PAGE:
Reading Response #2

In the reading "What Kindergarten Students Learn in Inquiry-Based Science Classrooms" by Ala Samarapungavan, Helen Patrick, and Panayota Mantzicopoulos, the authors write about how a study in which an inquiry-based lesson impacts the learning of kindergarten students in the field of science. Six inquiry-based lessons were designed for kindergarten students in which they have the ability to both think about prior knowledge and implement an experiment/investigation for that lesson. In doing so, the students can learn how to "ask meaningful questions, make predictions and outcomes, observe and record evidence, revise and represent their knowledge, and communicate their findings" (pg. 3). Which is similar to what the students did in the other reading on decomposition of leaves. 

Through this data, teachers are learning to facilitate the student's understanding in order for them to draw their own conclusions and ideas. This is so the students can make inferences based on the observations they make which is one of the key understanding of an inquiry-based lesson. I think that I also agree with this form and method because as teachers we shouldn't just expect students to have a solid base of prior knowledge off the top of their heads without giving them something to observe and look. In doing so, along with some facilitated questions from the teacher, the students can begin to make inferences based off of observations, which will then help them to gain more motivation to learn and retain the information they learned during those inquiry-based lessons.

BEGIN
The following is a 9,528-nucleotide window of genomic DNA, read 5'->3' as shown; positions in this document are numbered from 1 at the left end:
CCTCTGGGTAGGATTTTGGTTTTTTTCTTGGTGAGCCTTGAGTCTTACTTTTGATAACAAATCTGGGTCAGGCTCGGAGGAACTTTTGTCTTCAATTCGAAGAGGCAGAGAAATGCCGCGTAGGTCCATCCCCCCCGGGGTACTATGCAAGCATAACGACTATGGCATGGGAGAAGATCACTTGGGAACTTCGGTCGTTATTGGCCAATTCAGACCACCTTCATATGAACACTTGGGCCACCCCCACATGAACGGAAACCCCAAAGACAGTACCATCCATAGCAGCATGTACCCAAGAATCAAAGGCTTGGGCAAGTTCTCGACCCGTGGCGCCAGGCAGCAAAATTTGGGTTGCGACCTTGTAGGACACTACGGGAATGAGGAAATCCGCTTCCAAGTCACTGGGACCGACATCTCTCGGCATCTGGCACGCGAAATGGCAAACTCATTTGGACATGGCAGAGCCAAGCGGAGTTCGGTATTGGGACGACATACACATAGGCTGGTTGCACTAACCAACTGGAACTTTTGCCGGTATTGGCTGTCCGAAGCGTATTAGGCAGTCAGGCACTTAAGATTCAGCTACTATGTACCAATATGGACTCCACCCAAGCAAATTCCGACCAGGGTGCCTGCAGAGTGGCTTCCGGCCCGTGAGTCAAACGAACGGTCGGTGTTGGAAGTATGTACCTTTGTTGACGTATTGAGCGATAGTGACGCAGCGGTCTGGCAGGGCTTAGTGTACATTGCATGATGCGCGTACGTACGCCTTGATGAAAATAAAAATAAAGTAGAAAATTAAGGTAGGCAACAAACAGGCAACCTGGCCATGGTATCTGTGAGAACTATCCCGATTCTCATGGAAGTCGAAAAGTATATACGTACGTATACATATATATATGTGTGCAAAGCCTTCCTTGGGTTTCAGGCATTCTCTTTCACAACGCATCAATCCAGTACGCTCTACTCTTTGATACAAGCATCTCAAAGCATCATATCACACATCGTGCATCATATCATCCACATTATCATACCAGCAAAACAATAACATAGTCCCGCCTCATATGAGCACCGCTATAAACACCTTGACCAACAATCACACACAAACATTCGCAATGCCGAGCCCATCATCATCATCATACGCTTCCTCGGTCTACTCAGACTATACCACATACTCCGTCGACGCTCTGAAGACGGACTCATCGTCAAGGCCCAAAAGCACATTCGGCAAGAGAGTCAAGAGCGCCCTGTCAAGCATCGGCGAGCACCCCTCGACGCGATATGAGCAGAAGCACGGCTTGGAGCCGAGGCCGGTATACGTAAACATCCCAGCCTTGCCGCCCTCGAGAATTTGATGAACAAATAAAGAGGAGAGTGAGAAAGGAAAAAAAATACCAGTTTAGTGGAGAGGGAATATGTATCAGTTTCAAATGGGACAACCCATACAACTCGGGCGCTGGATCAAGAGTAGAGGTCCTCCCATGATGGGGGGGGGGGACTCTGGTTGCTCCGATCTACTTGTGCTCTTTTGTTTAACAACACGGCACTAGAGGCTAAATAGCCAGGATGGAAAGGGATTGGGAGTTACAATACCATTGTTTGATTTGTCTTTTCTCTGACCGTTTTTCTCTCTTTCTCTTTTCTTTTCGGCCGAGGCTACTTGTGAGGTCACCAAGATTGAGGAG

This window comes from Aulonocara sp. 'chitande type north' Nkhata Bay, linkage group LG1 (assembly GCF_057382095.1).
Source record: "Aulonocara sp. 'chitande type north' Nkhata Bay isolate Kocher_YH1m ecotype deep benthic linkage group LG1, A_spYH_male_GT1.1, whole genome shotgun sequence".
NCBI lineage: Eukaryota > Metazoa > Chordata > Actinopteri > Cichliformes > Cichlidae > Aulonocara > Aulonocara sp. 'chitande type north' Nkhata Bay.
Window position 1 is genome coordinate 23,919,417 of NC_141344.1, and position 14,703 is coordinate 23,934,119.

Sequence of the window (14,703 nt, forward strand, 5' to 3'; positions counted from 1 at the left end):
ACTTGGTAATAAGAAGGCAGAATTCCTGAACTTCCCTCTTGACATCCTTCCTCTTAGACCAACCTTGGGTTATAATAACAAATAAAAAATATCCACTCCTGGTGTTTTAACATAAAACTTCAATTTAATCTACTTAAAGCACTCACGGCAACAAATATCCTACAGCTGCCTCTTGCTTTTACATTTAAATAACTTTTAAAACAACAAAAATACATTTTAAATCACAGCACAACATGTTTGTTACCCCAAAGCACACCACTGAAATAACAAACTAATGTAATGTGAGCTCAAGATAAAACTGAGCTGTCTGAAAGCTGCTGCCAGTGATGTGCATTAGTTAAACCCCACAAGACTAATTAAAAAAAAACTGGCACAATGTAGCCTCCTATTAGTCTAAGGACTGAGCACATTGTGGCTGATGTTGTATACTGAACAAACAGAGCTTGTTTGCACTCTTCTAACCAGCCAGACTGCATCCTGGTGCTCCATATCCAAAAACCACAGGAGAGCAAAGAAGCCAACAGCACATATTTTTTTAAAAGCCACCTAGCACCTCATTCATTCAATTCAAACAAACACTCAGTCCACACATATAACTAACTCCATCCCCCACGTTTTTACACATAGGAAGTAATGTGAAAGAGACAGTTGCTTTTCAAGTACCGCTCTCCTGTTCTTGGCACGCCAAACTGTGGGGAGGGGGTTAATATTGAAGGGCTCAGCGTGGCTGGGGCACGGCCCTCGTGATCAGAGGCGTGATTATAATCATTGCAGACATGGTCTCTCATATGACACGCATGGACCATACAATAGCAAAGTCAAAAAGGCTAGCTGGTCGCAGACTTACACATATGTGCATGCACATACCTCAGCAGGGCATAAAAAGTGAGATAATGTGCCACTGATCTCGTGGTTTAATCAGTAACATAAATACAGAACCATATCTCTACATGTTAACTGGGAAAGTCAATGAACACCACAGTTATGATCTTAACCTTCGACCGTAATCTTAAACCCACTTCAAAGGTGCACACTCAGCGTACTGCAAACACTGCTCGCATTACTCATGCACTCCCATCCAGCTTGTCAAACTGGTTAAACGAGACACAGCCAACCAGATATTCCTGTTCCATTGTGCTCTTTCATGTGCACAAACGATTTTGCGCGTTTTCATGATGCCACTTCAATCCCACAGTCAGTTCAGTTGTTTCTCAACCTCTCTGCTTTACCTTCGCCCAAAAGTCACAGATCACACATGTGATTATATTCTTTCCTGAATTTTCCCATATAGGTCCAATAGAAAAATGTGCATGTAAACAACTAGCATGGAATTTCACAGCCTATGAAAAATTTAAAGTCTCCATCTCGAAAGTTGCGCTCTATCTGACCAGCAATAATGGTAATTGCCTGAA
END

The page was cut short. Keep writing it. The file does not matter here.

Angelica Iris Ortiz

    Angelica Iris Ortiz

    Family oriented, dedicated student, and fan of the Korean culture

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      • Gerald Ardito
        Gerald Ardito on Lesson Plan (): Angie, This is interesting. One suggestion I have is to start with either...